Now, this exploration could entail, at some point or other, attending a Shabbat dinner or a menorah lighting at a local synagogue. But it certainly does not have to mean that. Perhaps a passerby can enjoy Passover in the Matzah Aisle and then be invited to a Jewish film festival, or donate to a Jewish cause, or just talk to his or her kids about it. The reason we bring Judaism to public spaces is not to hook people into joining a synagogue. The reason is that we believe Judaism is something valuable enough to be shared in public. Jewish experience, and experience with Judaism, should not be limited to the four walls of Jewish institutions, or even our homes, and should not require membership.
So how do you do it? How do you successfully bring Purim, or Passover, or Shavuot to where anyone can access it? Thereâ€™s no need to start from scratch or reinvent the wheel. JOI works with hundreds of communities across North America, offering free materials and training, and implementing events that have engaged tens of thousands of individuals over the past decade. We have learned that those who follow through on our guidance and adopt our best practices are that much more likely to produce a successful Public Space Judaism event. Would you like to bring Judaism to your communityâ€™s public space this spring? Please let us know.
Iâ€™ve written before about Jewish celebrities, and how they inherently invoke a sense of pride simply through association. Adam Sandler touched upon that pride in a big way through his Hanukkah songs, in which he goes through long lists of celebrities who are in any way Jewish. As he sings, â€śHarrison Fordâ€™s a quarter Jewish: not too shabby!â€ť (Note: as it turns out, Fordâ€™s mother is Jewish on both sides; Sandler should probably fix his math on that one!)
But thereâ€™s a new category of celebrity Jewish pride that Sandler has yet to address, and that category includes stars like Drew Barrymore. Drew recently spoke to the ladies of The View about her decision to raise her new baby girl, Olive, as â€śtraditionally Jewish.â€ť Barrymore married her husband, art dealer Will Koppelman, about seven months ago in a Jewish ceremony performed by a rabbi, complete with a ketubah (Jewish marital contract), yarmulkes (Jewish head coverings, also called kippahs), and a chuppah (canopy under which a Jewish couple stands during the ceremony).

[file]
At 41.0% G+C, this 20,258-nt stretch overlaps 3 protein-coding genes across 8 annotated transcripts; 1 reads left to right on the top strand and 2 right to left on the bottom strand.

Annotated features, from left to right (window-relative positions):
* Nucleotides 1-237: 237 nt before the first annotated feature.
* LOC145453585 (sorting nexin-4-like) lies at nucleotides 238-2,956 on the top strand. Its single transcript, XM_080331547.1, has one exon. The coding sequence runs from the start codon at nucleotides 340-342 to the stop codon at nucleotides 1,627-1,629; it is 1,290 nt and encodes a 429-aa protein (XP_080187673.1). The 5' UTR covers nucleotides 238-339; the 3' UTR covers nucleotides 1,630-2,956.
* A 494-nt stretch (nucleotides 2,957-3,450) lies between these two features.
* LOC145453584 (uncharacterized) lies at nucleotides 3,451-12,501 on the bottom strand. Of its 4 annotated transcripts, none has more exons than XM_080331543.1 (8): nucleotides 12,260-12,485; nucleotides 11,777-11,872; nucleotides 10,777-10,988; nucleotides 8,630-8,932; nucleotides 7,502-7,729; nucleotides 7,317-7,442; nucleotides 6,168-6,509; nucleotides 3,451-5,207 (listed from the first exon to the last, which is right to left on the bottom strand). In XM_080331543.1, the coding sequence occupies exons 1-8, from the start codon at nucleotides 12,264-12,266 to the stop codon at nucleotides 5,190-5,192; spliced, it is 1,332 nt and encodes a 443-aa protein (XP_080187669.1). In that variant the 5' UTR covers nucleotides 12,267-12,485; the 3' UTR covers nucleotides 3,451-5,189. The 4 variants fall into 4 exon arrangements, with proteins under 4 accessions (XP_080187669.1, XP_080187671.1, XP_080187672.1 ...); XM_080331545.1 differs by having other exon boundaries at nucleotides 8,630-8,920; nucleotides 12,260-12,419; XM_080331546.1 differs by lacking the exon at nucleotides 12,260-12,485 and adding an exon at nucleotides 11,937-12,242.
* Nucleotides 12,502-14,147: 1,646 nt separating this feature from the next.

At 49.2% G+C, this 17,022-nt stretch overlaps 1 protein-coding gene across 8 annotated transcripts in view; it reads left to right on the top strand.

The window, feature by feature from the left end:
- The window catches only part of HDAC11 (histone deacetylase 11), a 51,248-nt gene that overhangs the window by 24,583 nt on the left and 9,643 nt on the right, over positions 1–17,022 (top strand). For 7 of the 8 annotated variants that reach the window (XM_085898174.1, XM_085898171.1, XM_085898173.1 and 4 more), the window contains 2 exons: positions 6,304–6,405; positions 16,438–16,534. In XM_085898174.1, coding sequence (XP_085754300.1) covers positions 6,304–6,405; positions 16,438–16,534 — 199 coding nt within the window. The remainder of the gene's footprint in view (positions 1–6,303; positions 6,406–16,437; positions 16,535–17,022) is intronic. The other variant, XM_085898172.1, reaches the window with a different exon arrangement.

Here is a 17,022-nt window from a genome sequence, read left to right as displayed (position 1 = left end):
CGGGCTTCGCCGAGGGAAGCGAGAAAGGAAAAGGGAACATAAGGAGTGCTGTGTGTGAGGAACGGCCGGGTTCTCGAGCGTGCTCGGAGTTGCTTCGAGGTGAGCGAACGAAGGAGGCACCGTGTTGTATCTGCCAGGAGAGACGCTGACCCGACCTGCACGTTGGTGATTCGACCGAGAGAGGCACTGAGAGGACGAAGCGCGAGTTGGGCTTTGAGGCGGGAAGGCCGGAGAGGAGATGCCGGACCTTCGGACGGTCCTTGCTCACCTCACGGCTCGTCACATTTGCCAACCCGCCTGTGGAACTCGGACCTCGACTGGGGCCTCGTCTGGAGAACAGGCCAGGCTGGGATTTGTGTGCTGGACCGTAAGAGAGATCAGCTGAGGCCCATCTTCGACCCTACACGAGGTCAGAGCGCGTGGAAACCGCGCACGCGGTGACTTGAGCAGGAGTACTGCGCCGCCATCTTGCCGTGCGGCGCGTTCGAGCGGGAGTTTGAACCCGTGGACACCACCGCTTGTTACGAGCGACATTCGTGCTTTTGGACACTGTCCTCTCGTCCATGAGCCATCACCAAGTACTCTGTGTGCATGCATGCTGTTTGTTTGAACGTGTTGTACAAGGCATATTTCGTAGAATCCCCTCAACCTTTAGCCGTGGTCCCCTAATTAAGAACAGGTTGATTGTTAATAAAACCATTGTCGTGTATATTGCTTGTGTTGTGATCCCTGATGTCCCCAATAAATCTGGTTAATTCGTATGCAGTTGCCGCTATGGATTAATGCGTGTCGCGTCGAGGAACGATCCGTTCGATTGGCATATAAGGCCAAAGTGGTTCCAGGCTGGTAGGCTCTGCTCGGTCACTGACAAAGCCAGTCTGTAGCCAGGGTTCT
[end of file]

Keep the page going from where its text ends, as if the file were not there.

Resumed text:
While Barrymore has not converted and has not intimated that she will choose to, she has embraced Judaism into her life, calling it â€śa beautiful faithâ€ť that she is â€śso honoredâ€ť to be around.
“It’s so family-oriented,” she said. “The stories are so beautiful and it’s incredibly enlightening. I’m really happy.”
I would have been excited by Drewâ€™s Jewish connection regardless. But now that I am working with moms just like Drew, who are raising Jewish children without being brought up Jewish themselves, I connected to her words on a new level. I am constantly inspired by the commitment of our Mothers Circle moms to take on such a huge and potentially daunting task, and am so privileged to be part of a team that supports them in their journeys. I hope that Drewâ€™s story gives our moms the same pride and connection I feel when I hear about a Jewish celebrity. Beyond that, I hope it gives Jews everywhere a sense of pride that there are so many who wish to cast their lot with the Jewish people.
Perhaps itâ€™s time for Adam Sandler to start writing The Hanukkah Song Part 4: The Celebrity Mothers Circle!
One of the overarching messages we value here at Big Tent Judaism/Jewish Outreach Institute is getting Jewish organizations to move beyond â€śbusiness as usualâ€ť in order to secure a future for the Jewish community. This includes lowering barriers such as cost and language, but also thinking creatively about programs, who they serve, and what those peopleâ€™s needs are. By simply stepping back and viewing the situation from the point of view of those being served, an institution can become much more attractive (and much more of an asset) to the community.